Tag Archives: Laura

White or red?

White with Fish, Red with Murder: A Frank Swiver Novel by Harley Mazuk (Driven Press, $15.99, 372 pages)

white with fish

White with Fish, Red with Murder is a debut work by Harley Mazuk.  This is a mystery novel with some clever locations, quirky characters, and pitch perfect 1940s dialogue.  The narrator, Frank Swiver, is a private detective in San Francisco – circa 1948, who is eager for a paying client.  As luck would have it, Frank’s interest in wine is the ticket to a job!  Retired General Lloyd F. Thursby has planned an excursion on his private rail car with wine tasting as the entertainment.

“Hey, sweetheart.  Sorry I was late.  You look like a million bucks, you know?”

The general has an ulterior motive.  His good friend Rusty O’Callaghan was murdered and the general wants Swiver to finger the guilty party as the train wends its way from Oakland, CA to the wine country.  Swiver, under cover as a writer, brings along his trusty secretary/girlfriend, Vera, ostensibly as his date; but actually Vera is working with Swiver.  The party becomes complicated as each of the invitees boards the train.  The most notable guest, as far as Swiver and Vera are concerned, is Rusty’s widow, Cici O’Callaghan.  And, to make matters more complicated, Swiver and Cici have a shared romantic past.

“Look kid, I know you’re sore at me.  But the surest way to get you out of here is to find the real killer…”

Author Harley Mazuk has done his homework.  The cast of characters is straight out of a black and white mystery movie ala George Raft and Edward G. Robinson.  Even their names are indicative of the era.  And the language fits the period:  “A dame who may have been on the make perched at the other end (of the bar).”

Mazuk’s attention to detail is remarkable.  Of course it helps that this reviewer’s all-time favorite movie is the 1944 classic, Laura, making me a suitable critic of these matters.  And, I think mystery readers of all ages will be sure to enjoy the train trip and ensuing action to its conclusion.

The only slight detraction lies with the book’s cover art.  Yes, the story could be considered to be of the noir genre; however, the color and placement of the author’s name is far too dark.  Mazuk deserves better billing.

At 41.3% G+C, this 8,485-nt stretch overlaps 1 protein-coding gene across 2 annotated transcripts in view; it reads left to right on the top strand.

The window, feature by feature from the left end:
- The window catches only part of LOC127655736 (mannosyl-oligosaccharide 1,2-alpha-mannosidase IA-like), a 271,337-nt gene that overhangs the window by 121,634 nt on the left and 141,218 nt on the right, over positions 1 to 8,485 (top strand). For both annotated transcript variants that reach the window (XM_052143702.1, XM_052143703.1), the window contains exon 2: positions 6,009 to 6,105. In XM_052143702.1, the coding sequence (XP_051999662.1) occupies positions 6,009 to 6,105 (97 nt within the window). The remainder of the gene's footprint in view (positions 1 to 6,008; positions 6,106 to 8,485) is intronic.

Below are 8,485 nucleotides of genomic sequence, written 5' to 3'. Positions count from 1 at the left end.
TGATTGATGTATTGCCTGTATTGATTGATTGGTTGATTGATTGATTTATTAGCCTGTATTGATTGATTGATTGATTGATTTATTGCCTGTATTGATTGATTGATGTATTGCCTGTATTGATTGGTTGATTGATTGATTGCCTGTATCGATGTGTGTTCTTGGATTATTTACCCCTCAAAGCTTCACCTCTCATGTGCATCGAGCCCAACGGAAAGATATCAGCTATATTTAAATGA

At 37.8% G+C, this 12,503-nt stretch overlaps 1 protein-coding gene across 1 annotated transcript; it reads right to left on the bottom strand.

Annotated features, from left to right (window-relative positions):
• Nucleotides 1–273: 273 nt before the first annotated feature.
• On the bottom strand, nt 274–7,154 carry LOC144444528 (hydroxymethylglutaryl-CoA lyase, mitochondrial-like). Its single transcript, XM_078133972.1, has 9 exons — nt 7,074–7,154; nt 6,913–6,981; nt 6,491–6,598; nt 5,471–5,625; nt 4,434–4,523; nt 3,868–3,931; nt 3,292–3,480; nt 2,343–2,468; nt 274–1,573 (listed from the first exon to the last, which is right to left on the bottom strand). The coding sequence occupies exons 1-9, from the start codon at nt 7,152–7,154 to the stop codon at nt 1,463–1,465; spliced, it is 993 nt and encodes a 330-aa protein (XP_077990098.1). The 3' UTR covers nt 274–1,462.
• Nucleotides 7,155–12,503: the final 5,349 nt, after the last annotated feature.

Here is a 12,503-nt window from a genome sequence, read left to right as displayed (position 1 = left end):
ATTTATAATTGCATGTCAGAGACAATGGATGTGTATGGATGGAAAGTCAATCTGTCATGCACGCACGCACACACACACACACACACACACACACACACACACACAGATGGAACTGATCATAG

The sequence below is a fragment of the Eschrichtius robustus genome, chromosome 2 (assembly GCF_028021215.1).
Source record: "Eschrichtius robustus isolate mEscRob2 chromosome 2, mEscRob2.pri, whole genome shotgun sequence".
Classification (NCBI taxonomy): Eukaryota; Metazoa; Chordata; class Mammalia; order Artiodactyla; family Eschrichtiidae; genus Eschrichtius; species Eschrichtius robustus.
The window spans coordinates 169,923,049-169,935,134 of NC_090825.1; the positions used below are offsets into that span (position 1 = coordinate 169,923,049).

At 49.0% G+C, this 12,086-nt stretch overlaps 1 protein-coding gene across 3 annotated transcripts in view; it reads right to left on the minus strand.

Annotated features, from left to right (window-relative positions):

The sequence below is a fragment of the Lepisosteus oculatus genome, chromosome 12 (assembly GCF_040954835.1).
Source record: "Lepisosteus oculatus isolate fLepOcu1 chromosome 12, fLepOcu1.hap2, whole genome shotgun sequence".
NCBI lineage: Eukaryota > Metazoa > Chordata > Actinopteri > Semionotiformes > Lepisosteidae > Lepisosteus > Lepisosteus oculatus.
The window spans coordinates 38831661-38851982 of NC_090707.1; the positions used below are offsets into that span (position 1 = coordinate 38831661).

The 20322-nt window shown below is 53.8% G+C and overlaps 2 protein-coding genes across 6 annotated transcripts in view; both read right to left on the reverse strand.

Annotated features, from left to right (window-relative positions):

Highly recommended.

Ruta Arellano

A review copy was received from a publicist.

“A delicious throwback to the  PI stories of Hammett and Chandler when all the dames had shapely gams.”  Alan Orloff, author of Running From the Past.

 

 

 

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Life in the Fast Lane

Indiscretion: A Novel by Charles Dubow (William Morrow, $24.99, 400 pages)

Indescretion 3D

First-time author Charles Dubow has captured the sophisticated conversation style often heard in wealthy and privileged social circles such as the one in East Hampton, New York during the summer season. Dubow is careful in avoiding parody, smoothing the exchanges to eliminate the stilted manner so often used in books featuring this sort of crowd — think The Great Gatsby.

Although the setting is East Hampton and the time is present day; the story could easily be set in the 1940s. This reviewer experienced feelings reminiscent of the those felt while watching my all-time favorite movie, Laura; however, Indiscretion is not a mystery. Moreover, as the story unfolds it takes a back seat to the interactions of the characters and the locale. Perhaps it is a morality play.

Not everyone will pick up on the specificity that Dubow uses to pinpoint the sort of people his characters are. The main characters are fraternity brothers having joined Delta Kappa Epsilon, Deke for short. This reviewer sought out a picture of the author and it came as no surprise that he bears a strong resemblance to the Dekes I knew at Cal. He may even wear penny loafters without sox as was the Deke-preferred style back in the late 1960s.

The main narrator of this book, Walter Gervais, is an independently-wealthy attorney who owns a summer cottage next door to a National Book Award winner and his wife. The author, Harry Winslow, and his wife, Madeline, are the perfect couple married for many years. They have one son, Johnny, who completes their family. Walter, Harry and Madeline are in their 40s. Walter has always loved Maddy (short for Madeline) and he contents himself with being an honorary member of their family.

As the title suggest, there is an indiscretion that pulls apart the perfect couple. A mysterious, self-possessed and beautiful young 26-year-old woman named Claire insinuates herself into their world. Claire is the current interest of a shallow and overbearing man. As fate would have it, Claire joins Clive for a weekend in the Hamptons where they are guests at a dinner hosted by Harry and Maddy. Claire soaks in the cozy and charming atmosphere in their home. It is a stark contrast to Clive’s hard-edged modern house.

The narrator shifts among Walter, Maddy and Claire are well executed and add depth to the telling. As each addresses the reader, the tale takes on complexity. Dubow is an excellent writer and, hopefully, this first novel will be followed by others.

Highly recommended.

Ruta Arellano

A review copy was provided by the publisher. “Indiscretion… marks the debut of a remarkably gifted writer and story teller whose unique voice bears all the hallmarks of an exciting, new literary talent.” Amazon

Indiscretion was released on July 9, 2013.

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